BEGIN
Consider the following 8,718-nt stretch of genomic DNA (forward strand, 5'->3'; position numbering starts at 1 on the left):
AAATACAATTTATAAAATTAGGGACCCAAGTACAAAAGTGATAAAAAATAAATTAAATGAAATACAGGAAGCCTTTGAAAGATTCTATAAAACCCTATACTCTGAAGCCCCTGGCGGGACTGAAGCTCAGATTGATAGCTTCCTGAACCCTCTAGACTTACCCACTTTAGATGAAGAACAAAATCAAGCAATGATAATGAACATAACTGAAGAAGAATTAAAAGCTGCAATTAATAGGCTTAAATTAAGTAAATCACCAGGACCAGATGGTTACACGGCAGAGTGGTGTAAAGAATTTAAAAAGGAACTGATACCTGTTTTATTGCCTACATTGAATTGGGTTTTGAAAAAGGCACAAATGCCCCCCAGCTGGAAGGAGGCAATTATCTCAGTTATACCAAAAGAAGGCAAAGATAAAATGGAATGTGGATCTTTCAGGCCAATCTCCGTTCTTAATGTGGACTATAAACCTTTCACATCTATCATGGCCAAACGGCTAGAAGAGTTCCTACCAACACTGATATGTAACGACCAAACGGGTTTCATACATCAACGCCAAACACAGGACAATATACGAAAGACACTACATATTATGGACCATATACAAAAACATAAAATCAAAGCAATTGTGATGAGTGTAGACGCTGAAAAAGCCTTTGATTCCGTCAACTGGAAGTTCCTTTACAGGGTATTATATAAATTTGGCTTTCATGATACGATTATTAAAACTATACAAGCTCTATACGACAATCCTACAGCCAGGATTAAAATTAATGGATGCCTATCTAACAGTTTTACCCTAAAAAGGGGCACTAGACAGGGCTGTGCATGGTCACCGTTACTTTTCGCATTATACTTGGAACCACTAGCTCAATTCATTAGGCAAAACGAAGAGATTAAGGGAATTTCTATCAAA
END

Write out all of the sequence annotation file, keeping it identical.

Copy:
Consider the following 8,718-nt stretch of genomic DNA (forward strand, 5'->3'; position numbering starts at 1 on the left):
AAATACAATTTATAAAATTAGGGACCCAAGTACAAAAGTGATAAAAAATAAATTAAATGAAATACAGGAAGCCTTTGAAAGATTCTATAAAACCCTATACTCTGAAGCCCCTGGCGGGACTGAAGCTCAGATTGATAGCTTCCTGAACCCTCTAGACTTACCCACTTTAGATGAAGAACAAAATCAAGCAATGATAATGAACATAACTGAAGAAGAATTAAAAGCTGCAATTAATAGGCTTAAATTAAGTAAATCACCAGGACCAGATGGTTACACGGCAGAGTGGTGTAAAGAATTTAAAAAGGAACTGATACCTGTTTTATTGCCTACATTGAATTGGGTTTTGAAAAAGGCACAAATGCCCCCCAGCTGGAAGGAGGCAATTATCTCAGTTATACCAAAAGAAGGCAAAGATAAAATGGAATGTGGATCTTTCAGGCCAATCTCCGTTCTTAATGTGGACTATAAACCTTTCACATCTATCATGGCCAAACGGCTAGAAGAGTTCCTACCAACACTGATATGTAACGACCAAACGGGTTTCATACATCAACGCCAAACACAGGACAATATACGAAAGACACTACATATTATGGACCATATACAAAAACATAAAATCAAAGCAATTGTGATGAGTGTAGACGCTGAAAAAGCCTTTGATTCCGTCAACTGGAAGTTCCTTTACAGGGTATTATATAAATTTGGCTTTCATGATACGATTATTAAAACTATACAAGCTCTATACGACAATCCTACAGCCAGGATTAAAATTAATGGATGCCTATCTAACAGTTTTACCCTAAAAAGGGGCACTAGACAGGGCTGTGCATGGTCACCGTTACTTTTCGCATTATACTTGGAACCACTAGCTCAATTCATTAGGCAAAACGAAGAGATTAAGGGAATTTCTATCAAA